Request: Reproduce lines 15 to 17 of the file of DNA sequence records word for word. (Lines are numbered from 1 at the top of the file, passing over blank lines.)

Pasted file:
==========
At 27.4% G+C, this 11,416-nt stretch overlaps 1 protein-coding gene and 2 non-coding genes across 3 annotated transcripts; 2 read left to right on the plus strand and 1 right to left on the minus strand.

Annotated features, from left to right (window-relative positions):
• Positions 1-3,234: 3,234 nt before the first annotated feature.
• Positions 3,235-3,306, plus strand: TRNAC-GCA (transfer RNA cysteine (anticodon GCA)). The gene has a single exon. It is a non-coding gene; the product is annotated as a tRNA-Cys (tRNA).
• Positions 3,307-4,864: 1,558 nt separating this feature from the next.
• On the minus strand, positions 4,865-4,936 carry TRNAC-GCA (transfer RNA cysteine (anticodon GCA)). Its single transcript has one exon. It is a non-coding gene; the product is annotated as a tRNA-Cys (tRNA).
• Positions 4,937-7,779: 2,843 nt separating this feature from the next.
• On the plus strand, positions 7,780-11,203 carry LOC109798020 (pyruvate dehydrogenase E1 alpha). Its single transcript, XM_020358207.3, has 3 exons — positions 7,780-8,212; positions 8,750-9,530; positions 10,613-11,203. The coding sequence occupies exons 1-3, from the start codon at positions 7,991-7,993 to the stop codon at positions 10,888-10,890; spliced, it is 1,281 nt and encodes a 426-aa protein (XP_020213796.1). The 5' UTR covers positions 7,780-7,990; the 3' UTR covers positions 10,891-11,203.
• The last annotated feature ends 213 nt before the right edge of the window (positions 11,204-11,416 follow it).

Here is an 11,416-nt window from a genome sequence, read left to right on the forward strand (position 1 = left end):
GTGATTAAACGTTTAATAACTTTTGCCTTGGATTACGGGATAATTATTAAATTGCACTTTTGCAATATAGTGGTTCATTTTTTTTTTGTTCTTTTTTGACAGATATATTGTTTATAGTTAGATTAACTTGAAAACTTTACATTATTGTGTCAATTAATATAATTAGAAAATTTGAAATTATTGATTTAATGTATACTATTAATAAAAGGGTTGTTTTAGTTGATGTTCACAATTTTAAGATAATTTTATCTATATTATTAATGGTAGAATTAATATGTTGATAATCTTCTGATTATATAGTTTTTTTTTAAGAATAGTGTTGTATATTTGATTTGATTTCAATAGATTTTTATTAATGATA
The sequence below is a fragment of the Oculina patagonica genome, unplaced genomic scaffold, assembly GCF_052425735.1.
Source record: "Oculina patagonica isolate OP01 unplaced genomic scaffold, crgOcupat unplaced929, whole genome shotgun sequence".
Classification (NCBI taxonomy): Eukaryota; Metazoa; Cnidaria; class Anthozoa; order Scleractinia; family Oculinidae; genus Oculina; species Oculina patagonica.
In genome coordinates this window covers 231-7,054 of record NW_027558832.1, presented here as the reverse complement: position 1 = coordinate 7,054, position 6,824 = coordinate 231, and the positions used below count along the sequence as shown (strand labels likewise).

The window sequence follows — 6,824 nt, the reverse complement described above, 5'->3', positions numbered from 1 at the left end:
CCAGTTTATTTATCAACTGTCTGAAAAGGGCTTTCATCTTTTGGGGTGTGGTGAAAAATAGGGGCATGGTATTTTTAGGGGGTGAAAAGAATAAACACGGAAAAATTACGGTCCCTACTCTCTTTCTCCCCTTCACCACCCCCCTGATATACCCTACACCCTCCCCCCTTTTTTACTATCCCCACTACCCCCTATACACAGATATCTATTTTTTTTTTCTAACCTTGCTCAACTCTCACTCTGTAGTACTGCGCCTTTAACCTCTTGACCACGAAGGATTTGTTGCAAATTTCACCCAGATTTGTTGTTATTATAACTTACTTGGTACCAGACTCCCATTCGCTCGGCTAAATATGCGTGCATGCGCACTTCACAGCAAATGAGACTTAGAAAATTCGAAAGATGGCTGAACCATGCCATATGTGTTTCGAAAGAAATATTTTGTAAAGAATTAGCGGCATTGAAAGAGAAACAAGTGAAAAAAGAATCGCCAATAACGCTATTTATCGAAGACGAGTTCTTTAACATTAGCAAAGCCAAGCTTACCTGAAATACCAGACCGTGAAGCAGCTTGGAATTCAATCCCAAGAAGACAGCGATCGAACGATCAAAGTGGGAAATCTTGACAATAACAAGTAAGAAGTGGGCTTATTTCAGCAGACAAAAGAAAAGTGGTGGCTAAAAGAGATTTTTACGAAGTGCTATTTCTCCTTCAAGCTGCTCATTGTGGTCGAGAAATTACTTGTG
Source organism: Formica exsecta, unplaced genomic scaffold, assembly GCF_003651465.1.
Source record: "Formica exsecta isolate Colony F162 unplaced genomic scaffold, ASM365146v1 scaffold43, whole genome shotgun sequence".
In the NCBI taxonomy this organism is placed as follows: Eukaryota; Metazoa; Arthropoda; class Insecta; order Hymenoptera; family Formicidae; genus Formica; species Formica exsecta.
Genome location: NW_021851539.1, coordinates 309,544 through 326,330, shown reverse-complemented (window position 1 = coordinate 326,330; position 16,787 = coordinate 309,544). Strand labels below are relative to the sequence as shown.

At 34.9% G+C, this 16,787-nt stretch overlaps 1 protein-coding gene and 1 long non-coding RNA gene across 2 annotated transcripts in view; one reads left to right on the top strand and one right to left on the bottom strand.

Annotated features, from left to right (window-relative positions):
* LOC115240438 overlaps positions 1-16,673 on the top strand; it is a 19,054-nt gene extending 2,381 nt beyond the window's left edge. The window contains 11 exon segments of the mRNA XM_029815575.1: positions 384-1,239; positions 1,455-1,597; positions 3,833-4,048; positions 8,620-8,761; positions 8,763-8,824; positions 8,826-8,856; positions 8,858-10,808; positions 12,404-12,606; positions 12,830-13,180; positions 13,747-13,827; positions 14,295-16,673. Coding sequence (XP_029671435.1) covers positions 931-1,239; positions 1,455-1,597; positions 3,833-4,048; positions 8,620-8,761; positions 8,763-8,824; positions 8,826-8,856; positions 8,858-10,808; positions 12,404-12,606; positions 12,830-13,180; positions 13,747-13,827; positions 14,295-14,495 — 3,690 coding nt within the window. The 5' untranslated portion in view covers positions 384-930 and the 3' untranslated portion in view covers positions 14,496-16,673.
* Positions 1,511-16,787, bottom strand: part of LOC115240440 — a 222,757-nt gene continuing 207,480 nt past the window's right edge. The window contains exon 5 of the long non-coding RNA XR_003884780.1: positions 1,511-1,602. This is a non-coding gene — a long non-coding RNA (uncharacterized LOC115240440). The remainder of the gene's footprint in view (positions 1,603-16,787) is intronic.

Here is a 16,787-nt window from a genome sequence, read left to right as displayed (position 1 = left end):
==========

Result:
In genome coordinates this window covers 231-7,054 of record NW_027558832.1, presented here as the reverse complement: position 1 = coordinate 7,054, position 6,824 = coordinate 231, and the positions used below count along the sequence as shown (strand labels likewise).

The window sequence follows — 6,824 nt, the reverse complement described above, 5'->3', positions numbered from 1 at the left end:
CCAGTTTATTTATCAACTGTCTGAAAAGGGCTTTCATCTTTTGGGGTGTGGTGAAAAATAGGGGCATGGTATTTTTAGGGGGTGAAAAGAATAAACACGGAAAAATTACGGTCCCTACTCTCTTTCTCCCCTTCACCACCCCCCTGATATACCCTACACCCTCCCCCCTTTTTTACTATCCCCACTACCCCCTATACACAGATATCTATTTTTTTTTTCTAACCTTGCTCAACTCTCACTCTGTAGTACTGCGCCTTTAACCTCTTGACCACGAAGGATTTGTTGCAAATTTCACCCAGATTTGTTGTTATTATAACTTACTTGGTACCAGACTCCCATTCGCTCGGCTAAATATGCGTGCATGCGCACTTCACAGCAAATGAGACTTAGAAAATTCGAAAGATGGCTGAACCATGCCATATGTGTTTCGAAAGAAATATTTTGTAAAGAATTAGCGGCATTGAAAGAGAAACAAGTGAAAAAAGAATCGCCAATAACGCTATTTATCGAAGACGAGTTCTTTAACATTAGCAAAGCCAAGCTTACCTGAAATACCAGACCGTGAAGCAGCTTGGAATTCAATCCCAAGAAGACAGCGATCGAACGATCAAAGTGGGAAATCTTGACAATAACAAGTAAGAAGTGGGCTTATTTCAGCAGACAAAAGAAAAGTGGTGGCTAAAAGAGATTTTTACGAAGTGCTATTTCTCCTTCAAGCTGCTCATTGTGGTCGAGAAATTACTTGTG